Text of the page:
CAR-T Therapy Shows Promising Results Against Myeloma

Innovent Biologics’ CT103A, a promising therapy for tough-to-treat blood cancer, has shown positive results in clinical trials.

AsianScientist (Jul. 5, 2019) – Results of a clinical trial by Innovent Biologics, Inc. suggest that chimeric receptor antigen T-cells (CAR-T) could be effective against aggressive blood cancers. These findings were presented at the 24th Congress of the European Hematological Society and the American Society of Clinical Oncology (ASCO) Annual Meeting 2019 in Chicago, Illinois.

Multiple myeloma is a malignant hematologic cancer caused by the abnormal proliferation of clonal plasma cells. In many countries, myeloma is the second most common blood cancer. The American Cancer Society estimates that about 32,110 new cases will be diagnosed this year in the US alone. In Europe, more than 48,200 people were diagnosed with multiple myeloma in 2018. Among them, 40 percent of patients are diagnosed with moderate or high-risk multiple myeloma with a median survival of less than five years.

CT103A is an anti-BCMA CAR-T co-developed by Innovent and IASO BIO for the treatment of relapsed or refractory multiple myeloma (RRMM). The data of CT103A presented at both conferences showed positive efficacy results, persistence and safety profile and an objective response rate of 100 percent. The results are especially encouraging for patients who relapsed from a prior CAR-T treatment with mouse-based antibody, thus providing a viable option for this group of tough-to-treat patients.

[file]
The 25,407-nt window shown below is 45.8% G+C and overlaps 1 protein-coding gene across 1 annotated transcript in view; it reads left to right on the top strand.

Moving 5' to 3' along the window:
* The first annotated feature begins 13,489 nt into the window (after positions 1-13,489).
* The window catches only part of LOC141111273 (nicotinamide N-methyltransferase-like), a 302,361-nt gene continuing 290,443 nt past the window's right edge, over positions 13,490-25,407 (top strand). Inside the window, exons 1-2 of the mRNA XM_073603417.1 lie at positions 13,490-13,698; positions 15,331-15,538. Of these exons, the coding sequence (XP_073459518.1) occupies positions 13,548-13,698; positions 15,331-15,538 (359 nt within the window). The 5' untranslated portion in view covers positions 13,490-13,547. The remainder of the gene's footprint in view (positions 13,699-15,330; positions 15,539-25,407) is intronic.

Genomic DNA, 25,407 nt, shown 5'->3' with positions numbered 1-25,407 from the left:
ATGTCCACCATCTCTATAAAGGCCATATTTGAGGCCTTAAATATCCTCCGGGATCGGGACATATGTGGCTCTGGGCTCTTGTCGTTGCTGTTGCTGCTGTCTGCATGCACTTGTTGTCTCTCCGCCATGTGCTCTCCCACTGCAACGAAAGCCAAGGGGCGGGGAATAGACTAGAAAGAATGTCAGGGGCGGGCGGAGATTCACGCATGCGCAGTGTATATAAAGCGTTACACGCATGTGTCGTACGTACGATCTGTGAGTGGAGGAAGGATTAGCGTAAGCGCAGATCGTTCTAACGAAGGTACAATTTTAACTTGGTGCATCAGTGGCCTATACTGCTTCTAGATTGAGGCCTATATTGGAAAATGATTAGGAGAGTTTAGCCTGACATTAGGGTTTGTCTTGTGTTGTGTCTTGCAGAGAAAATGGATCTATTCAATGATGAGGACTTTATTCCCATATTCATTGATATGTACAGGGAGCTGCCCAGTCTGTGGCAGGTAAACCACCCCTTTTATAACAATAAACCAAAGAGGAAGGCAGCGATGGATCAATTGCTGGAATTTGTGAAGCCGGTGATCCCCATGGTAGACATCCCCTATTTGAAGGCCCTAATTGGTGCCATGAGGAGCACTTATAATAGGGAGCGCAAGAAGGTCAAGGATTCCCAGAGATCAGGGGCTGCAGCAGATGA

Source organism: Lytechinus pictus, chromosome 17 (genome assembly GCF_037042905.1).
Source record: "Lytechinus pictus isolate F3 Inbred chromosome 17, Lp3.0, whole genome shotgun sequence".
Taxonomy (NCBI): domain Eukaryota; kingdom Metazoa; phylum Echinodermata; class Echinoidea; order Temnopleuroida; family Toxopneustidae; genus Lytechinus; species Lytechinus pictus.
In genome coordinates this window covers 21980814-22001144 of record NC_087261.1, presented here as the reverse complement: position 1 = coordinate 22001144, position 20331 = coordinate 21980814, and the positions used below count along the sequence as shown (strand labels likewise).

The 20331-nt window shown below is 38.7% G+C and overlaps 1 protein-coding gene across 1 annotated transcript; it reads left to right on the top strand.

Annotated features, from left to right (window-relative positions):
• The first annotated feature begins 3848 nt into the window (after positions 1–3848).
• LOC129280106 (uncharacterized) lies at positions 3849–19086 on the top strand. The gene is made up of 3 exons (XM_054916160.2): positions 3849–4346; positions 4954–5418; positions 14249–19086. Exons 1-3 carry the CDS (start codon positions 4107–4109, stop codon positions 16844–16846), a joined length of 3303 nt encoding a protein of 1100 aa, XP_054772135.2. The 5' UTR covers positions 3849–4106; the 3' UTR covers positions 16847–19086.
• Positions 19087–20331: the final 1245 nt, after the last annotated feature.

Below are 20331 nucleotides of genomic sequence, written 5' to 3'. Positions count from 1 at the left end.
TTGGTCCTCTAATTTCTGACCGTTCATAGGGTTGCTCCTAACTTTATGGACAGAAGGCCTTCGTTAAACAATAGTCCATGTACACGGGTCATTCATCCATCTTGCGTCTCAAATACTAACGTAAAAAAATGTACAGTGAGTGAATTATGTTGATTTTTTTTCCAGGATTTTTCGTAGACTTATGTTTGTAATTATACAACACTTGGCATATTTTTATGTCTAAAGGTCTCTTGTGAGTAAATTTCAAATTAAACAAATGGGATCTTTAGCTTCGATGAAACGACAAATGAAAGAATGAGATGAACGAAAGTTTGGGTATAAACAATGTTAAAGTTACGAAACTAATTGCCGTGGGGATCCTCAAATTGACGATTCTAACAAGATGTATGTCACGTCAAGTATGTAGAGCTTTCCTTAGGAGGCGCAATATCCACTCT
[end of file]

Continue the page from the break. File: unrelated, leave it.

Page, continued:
“RRMM is associated with a poor prognosis,” said Dr. Li Chunrui of Huazhong University of Science and Technology. “Many patients who receive CAR-T treatments have had their disease recurrence, and with a non-human scFv, re-treatment may not be an option due to immunogenicity. With a fully-human BCMA scFv, CT103A provides an effective option for these patients. This data suggests they should not be excluded from the benefit of future trials.”


Source: Innovent Biologics; Photo: Shutterstock.
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